All the dirt on gardening: Herbs 15



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My garden has different herbs planted here and there. I must admit sometimes I forget where I’ve planted what and some don’t survive. I found my tarragon today under some weeds. The chick weed had grown over the top of it but it is still alive. The thing about herbs is that most are pretty hardy. They need to be with my hit and miss type of gardening.

The great thing about herbs is that you can grow them in small areas, pots, or on balconies. Seedlings are cheap to buy. Also some repel insects and are companion plants for certain vegetables.

So, here is a list of herbs, their health benefits and uses in the garden as well as kitchen. Mind you if you want to use these for your ailments, research first and consult your doctor if you have any doubts.

Sweet Basil: Basil is a companion plant for tomatoes. Plant in full sun and a well-drained soil. Use in soups, stews, pesto and salads. If I have a glut of tomatoes I freeze them with chopped up basil. Medical use: Can relieve pain as it contains eugenol which may mimic anti-inflammatories such as ibuprofen. It is also reported to have anti-ageing properties.

Dill: Plant with carrots, tomatoes and celery. It repels white cabbage moth. Tea made from dill seed is reported to cure hiccups.

Mint: Plant in full sun or part shade and water well. It can become out of control so is best planted in a container. Soothes stomach aches associated with indigestion and irritable bowel syndrome.

Oregano: Plant in full sun. It can spread like mint so is ideal in a pot. It is supposed to be a companion plant for cabbage. Add it to most vegetables, meat and fish or add to spicy foods. It has powerful antioxidant and antibacterial properties that help fight disease and infection.

Rosemary: Plant in full sun. Is quite drought tolerant. Leaves go great on a lamb roast. It boosts vision and protects against retina damage.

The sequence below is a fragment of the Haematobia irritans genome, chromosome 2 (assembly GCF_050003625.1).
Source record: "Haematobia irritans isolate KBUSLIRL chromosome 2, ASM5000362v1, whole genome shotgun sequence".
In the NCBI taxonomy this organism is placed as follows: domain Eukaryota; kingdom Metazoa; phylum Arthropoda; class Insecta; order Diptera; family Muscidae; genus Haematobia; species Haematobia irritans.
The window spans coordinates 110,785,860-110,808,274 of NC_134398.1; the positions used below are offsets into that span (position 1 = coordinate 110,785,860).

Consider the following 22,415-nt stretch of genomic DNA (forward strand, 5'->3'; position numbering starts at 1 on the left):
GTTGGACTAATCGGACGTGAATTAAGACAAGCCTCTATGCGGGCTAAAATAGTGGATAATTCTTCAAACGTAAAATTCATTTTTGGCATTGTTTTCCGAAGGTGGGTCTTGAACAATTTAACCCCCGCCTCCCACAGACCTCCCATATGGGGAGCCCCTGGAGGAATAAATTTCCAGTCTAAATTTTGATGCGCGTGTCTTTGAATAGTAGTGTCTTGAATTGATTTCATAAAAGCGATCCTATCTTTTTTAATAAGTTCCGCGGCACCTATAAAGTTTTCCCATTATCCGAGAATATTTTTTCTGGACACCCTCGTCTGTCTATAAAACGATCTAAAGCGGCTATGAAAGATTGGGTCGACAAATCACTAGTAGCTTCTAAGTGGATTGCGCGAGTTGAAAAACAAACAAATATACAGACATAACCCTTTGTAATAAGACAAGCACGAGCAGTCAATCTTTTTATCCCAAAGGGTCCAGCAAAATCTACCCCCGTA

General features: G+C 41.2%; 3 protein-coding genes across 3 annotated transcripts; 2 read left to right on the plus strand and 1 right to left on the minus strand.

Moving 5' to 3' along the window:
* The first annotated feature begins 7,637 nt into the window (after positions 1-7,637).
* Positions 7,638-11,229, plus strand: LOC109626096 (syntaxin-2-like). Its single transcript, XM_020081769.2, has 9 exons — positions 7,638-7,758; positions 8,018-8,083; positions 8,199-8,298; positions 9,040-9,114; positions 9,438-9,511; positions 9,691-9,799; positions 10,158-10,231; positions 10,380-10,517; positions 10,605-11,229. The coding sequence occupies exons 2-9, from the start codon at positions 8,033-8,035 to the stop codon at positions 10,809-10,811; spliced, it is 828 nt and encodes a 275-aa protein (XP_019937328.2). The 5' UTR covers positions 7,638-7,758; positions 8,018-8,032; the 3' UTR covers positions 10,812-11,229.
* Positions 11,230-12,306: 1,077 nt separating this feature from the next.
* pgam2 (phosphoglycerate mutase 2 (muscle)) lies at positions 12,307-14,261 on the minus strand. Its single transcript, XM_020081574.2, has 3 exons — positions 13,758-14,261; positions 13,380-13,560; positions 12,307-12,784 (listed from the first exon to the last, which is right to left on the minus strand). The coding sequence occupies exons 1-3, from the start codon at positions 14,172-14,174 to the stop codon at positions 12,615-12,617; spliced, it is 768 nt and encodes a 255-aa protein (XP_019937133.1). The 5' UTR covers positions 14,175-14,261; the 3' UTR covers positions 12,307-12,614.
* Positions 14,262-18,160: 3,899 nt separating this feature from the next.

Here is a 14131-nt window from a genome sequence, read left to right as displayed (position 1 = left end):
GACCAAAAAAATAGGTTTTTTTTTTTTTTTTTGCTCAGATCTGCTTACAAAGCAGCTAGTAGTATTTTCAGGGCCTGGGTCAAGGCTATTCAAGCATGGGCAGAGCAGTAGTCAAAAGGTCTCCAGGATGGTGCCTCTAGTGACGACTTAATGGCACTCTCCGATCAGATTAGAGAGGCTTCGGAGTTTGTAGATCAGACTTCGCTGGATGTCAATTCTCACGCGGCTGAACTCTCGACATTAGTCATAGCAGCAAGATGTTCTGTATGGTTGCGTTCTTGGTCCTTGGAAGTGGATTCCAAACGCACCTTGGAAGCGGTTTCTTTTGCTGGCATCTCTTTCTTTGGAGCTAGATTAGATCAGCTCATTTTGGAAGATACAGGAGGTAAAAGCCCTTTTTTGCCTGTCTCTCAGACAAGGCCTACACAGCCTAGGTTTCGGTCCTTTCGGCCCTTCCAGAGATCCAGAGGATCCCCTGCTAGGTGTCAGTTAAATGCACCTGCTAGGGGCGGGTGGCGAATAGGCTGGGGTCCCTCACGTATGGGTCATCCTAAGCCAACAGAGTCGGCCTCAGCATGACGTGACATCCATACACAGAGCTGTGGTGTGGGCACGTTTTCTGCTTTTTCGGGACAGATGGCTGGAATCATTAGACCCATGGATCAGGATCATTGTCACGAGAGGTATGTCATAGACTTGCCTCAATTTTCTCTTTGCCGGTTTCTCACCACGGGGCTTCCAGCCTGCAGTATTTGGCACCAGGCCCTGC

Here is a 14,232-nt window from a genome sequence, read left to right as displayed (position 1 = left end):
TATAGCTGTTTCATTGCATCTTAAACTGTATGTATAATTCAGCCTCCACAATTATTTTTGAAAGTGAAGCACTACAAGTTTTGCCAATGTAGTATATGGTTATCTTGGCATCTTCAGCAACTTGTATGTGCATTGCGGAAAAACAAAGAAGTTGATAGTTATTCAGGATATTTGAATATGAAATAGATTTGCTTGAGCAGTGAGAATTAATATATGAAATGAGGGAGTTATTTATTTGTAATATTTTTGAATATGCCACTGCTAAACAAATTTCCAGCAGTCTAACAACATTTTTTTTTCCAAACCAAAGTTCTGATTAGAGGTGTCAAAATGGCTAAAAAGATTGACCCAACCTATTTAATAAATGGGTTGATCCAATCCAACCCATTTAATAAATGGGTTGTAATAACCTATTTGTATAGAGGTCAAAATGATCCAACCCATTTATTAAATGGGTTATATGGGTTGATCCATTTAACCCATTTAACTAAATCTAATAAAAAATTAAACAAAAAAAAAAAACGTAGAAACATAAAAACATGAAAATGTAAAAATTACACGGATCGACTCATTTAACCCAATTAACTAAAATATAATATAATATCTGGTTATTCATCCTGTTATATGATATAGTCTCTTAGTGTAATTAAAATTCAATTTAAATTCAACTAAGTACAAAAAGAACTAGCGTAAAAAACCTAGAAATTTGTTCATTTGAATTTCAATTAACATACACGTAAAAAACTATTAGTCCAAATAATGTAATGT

Tarragon: Grow in full sun. Dies down in winter. It is rich in phytonutrients and antioxidants that promote health and fights diseases. Traditionally used to stimulate appetite. It also helps lower blood sugar levels. The antioxidant protects against heart attacks and stroke. It is rich in vitamin C, A and B complexes.

Thyme: It attracts bees to the garden and repels a range of insects including the grubs from cabbage moth. Add to bean, egg and vegetable dishes. Numerous antioxidant health benefits including helping acne (not that we need that at our age), lowers blood pressure, is a cough remedy, boosts immunity. Oil of thyme disinfects. It also repels rodents and mosquitoes. It is reported to also boost ones mood.

These are only some of the herbs we can plant. Enjoy your gardening.

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Jeanette Southam

  1. I wish my herbs would behave like those in the photo. My rosemary started life about 4″ high – is now about 5′ high, 3′ wide! The parsley is convinced it’s sole purpose in life is to take over the entire garden, house and all. As for the mint! Even the neighbours get a healthy crop on their side of the fence. I’ve given up – just let them all do their thing and, when they’re not looking, pinch a bit here and there for the kitchen!

    2 REPLY
  2. You need some ” herbivores” me thinks. Still you have an abundance for some great flavourings.

  3. Mine go wild all the time rampant Sage mint thyme traveling parsley I just fill big jugs full and stick them all over. Smell great look great and the plants get good pruning at the same time.

  4. Have all except tarragon. I chop up herbs and sprinkle it over my meals or on sandwiches.

    1 REPLY
    • you must try tarragon – French tarragon, not the Russian . Flavour is amazing with chicken especially

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